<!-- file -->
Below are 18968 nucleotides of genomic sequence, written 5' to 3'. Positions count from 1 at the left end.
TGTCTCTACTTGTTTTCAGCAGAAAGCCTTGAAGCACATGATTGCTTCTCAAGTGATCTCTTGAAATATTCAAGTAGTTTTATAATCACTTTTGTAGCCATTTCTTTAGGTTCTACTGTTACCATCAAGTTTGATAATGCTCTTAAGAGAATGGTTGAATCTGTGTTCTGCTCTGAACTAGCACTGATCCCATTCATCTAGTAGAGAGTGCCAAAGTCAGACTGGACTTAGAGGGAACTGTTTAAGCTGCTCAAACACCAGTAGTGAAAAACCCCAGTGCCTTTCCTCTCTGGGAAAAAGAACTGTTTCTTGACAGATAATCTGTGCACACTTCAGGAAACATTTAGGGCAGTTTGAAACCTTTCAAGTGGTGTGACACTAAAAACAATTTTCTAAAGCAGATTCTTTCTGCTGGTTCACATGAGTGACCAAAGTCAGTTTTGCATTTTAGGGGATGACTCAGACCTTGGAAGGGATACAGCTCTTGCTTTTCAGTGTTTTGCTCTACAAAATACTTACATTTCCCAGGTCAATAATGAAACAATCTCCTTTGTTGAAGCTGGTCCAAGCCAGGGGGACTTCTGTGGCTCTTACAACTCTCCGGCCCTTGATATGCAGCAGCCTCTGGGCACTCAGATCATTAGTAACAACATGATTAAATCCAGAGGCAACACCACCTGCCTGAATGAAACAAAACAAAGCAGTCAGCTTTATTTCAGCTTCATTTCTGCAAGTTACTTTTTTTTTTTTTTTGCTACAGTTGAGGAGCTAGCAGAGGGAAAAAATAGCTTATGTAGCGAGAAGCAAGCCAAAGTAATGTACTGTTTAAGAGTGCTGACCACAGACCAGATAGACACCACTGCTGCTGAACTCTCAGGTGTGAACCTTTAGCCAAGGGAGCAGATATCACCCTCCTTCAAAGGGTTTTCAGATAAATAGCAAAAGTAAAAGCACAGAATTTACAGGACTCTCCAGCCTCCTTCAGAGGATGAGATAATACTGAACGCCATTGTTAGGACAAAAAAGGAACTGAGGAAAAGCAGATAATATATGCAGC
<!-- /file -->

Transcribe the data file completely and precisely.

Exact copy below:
Below are 18968 nucleotides of genomic sequence, written 5' to 3'. Positions count from 1 at the left end.
TGTCTCTACTTGTTTTCAGCAGAAAGCCTTGAAGCACATGATTGCTTCTCAAGTGATCTCTTGAAATATTCAAGTAGTTTTATAATCACTTTTGTAGCCATTTCTTTAGGTTCTACTGTTACCATCAAGTTTGATAATGCTCTTAAGAGAATGGTTGAATCTGTGTTCTGCTCTGAACTAGCACTGATCCCATTCATCTAGTAGAGAGTGCCAAAGTCAGACTGGACTTAGAGGGAACTGTTTAAGCTGCTCAAACACCAGTAGTGAAAAACCCCAGTGCCTTTCCTCTCTGGGAAAAAGAACTGTTTCTTGACAGATAATCTGTGCACACTTCAGGAAACATTTAGGGCAGTTTGAAACCTTTCAAGTGGTGTGACACTAAAAACAATTTTCTAAAGCAGATTCTTTCTGCTGGTTCACATGAGTGACCAAAGTCAGTTTTGCATTTTAGGGGATGACTCAGACCTTGGAAGGGATACAGCTCTTGCTTTTCAGTGTTTTGCTCTACAAAATACTTACATTTCCCAGGTCAATAATGAAACAATCTCCTTTGTTGAAGCTGGTCCAAGCCAGGGGGACTTCTGTGGCTCTTACAACTCTCCGGCCCTTGATATGCAGCAGCCTCTGGGCACTCAGATCATTAGTAACAACATGATTAAATCCAGAGGCAACACCACCTGCCTGAATGAAACAAAACAAAGCAGTCAGCTTTATTTCAGCTTCATTTCTGCAAGTTACTTTTTTTTTTTTTTTGCTACAGTTGAGGAGCTAGCAGAGGGAAAAAATAGCTTATGTAGCGAGAAGCAAGCCAAAGTAATGTACTGTTTAAGAGTGCTGACCACAGACCAGATAGACACCACTGCTGCTGAACTCTCAGGTGTGAACCTTTAGCCAAGGGAGCAGATATCACCCTCCTTCAAAGGGTTTTCAGATAAATAGCAAAAGTAAAAGCACAGAATTTACAGGACTCTCCAGCCTCCTTCAGAGGATGAGATAATACTGAACGCCATTGTTAGGACAAAAAAGGAACTGAGGAAAAGCAGATAATATATGCAGC